The straps of her slip are sliding from her shoulders.
“Yes – yes, all right, yes.”
“Good boy,” she breathes. “Good boy.”
Gaius Baltar is not and has never been a religious man, but he pays homage to her with his lips and hands and all the words he can muster, worshipping the impossible perfection of her limbs, her face, the slow seductive tilt of her lips. And despite the desire washing through his body and clouding his cognition a small part of him is aware that this time he’s the one being played, but she kisses him as though he’s the only human being in the world and he knows that he doesn’t care.
“Enjoying Colonial Day, Mr. Vice President?”
“Indeed I am. And what a delightful dress, Lieutenant Thrace.”
“Just something I found at the bottom of my locker, doc,” she says, her smile quicker and more friendly than he’s seen it before. Something about the music, the tight warmth in the air, the perpetuation of the laughter around them…everything is looser tonight. Fluid social dynamics. Gaius feels his heart speed up a little.
“Admit it,” he says, tightening his grasp on her waist just a little as he pulls them into another turn. “You won it in a card game.”
“Ha.” She smiles, butting his shoulder with her chin. “No, really. It’s been tucked away, waiting for a celebration where I’m required to look pretty.”
“And is that such a chore, Lieutenant?”
She tosses her head in an uncharacteristic, girlish motion, sending the loosely held curls of her hair bouncing on either side of her face. But the grin in between is Starbuck’s. “So far it hasn’t been too bad.”
“Well, it’s certainly nice to see it getting some air,” Gaius says, fingering the material where it crosses her shoulder. “It’s very…blue,” he adds with artfully inept hesitation. An old trick, so automatic it’s hardly a trick at all.
“My eyes,” she says, releasing his arm for long enough to wave her fingers underneath said features with just a hint of awkwardness. “It brings out the blue in them.” And it’s such an out of character observation for her to make that he forgets the rules and the tricks and he stares at her in outright surprise. After a moment she looks away, bites the inside of her cheek, and then sweeps a challenging gaze back to meet his. “Another girl, at the Academy. She helped me choose it for the graduation ball. Told me that thing about the eye colour, made me practice until I could use kohl without poking my eyeballs out. Almost poked hers out, the first time she suggested it,” she adds, with the mutinous flash that he knows.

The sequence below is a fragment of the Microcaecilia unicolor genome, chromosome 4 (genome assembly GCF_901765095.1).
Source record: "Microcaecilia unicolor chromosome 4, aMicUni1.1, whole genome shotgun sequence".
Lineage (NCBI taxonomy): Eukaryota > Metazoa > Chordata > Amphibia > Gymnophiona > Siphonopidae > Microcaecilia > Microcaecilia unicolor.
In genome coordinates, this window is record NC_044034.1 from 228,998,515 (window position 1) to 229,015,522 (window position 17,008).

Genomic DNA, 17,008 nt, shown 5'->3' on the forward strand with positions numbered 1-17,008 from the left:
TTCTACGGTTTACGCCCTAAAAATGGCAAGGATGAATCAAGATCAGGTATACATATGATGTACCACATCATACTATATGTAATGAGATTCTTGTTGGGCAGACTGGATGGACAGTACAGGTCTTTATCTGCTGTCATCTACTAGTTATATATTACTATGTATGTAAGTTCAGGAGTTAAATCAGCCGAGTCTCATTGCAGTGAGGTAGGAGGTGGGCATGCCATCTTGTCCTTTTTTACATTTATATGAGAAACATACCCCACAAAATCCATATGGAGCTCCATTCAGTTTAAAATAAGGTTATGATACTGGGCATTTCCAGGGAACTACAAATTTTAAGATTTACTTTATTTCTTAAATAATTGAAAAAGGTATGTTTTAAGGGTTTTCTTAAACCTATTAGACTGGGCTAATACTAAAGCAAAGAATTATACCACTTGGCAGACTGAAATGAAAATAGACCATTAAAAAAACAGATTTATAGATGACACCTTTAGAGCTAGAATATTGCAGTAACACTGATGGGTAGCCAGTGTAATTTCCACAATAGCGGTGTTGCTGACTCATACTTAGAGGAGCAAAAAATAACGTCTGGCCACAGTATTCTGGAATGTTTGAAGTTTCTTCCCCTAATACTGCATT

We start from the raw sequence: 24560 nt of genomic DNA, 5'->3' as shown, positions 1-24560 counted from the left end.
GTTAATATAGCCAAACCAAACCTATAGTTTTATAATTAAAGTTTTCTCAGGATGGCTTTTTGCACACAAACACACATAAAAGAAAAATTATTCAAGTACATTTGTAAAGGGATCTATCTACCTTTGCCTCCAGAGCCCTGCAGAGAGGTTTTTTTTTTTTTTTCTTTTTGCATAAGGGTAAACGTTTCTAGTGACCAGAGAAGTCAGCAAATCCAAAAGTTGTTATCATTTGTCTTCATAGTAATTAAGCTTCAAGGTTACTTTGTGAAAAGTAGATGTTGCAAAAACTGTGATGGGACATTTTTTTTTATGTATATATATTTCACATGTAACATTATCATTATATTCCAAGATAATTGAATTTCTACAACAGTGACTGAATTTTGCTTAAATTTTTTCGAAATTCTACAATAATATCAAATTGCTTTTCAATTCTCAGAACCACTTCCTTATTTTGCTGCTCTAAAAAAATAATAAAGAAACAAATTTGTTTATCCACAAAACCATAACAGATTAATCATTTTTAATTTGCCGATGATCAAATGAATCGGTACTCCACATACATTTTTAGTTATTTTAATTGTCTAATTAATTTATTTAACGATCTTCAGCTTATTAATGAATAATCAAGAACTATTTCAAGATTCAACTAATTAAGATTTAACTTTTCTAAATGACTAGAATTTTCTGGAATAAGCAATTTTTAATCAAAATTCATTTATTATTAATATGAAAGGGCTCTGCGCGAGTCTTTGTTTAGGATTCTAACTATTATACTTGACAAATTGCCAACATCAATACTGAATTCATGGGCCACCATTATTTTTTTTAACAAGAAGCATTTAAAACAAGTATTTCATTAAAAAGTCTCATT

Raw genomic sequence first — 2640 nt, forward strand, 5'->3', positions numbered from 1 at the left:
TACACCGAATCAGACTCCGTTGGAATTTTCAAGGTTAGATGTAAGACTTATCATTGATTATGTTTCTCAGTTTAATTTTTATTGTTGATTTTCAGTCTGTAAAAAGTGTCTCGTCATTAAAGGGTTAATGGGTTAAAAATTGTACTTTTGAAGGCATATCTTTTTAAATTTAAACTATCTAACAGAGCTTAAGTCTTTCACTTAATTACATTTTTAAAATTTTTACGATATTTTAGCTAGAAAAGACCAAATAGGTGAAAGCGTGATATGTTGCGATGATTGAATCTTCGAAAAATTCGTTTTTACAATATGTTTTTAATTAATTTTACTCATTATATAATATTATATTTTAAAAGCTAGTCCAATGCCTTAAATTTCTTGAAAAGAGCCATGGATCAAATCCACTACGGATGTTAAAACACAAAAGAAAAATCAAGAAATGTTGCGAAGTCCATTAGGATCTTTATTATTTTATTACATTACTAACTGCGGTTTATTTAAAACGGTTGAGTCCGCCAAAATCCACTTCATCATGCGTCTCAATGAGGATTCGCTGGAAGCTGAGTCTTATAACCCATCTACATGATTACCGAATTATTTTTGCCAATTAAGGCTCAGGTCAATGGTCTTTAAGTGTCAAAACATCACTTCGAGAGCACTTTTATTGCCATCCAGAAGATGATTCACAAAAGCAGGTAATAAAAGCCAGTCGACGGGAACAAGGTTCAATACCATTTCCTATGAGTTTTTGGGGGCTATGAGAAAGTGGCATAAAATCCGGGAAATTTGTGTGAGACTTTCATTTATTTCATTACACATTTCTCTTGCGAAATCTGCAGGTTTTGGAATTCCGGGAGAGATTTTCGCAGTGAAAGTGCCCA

“Well…it certainly does. Bring out the blue.” And this time the hesitation isn’t feigned, the stumble of thought and the hitch in his breath occur not of his own volition, because now that he looks at her properly her eyes are a calm blue-green that he can’t remember having seen before, certainly not in those same eyes when set atop the olive and drab brown of regulation tank tops or pilot suits.
So for a moment they dance in silence, just the hum-hiss of breath over the music, and Gaius struggles to find something that he knows in the situation. There are the comfortable mathematical differences in the wavelengths of blue and green light, there is the feel of her distal phalanges resting over his scapula and there is the light chemical mingling of her perfume and his cologne into something altogether different but not unpleasant.
Round and round and around again. Coordinated steps. The music changes.
“So Captain Adama was just being polite, with that look of adolescent shock?”
“What?” Her face changes a little; nothing alarming, just a shift of the jaw and a spark of the eyes, but he curses himself for mentioning the other man’s name. Though tacking ‘adolescent’ on…yes, that was good. Reminding her which is the mature gentleman, out of the two of them, and shoving down the voice that says she might not want a mature gentleman, not really.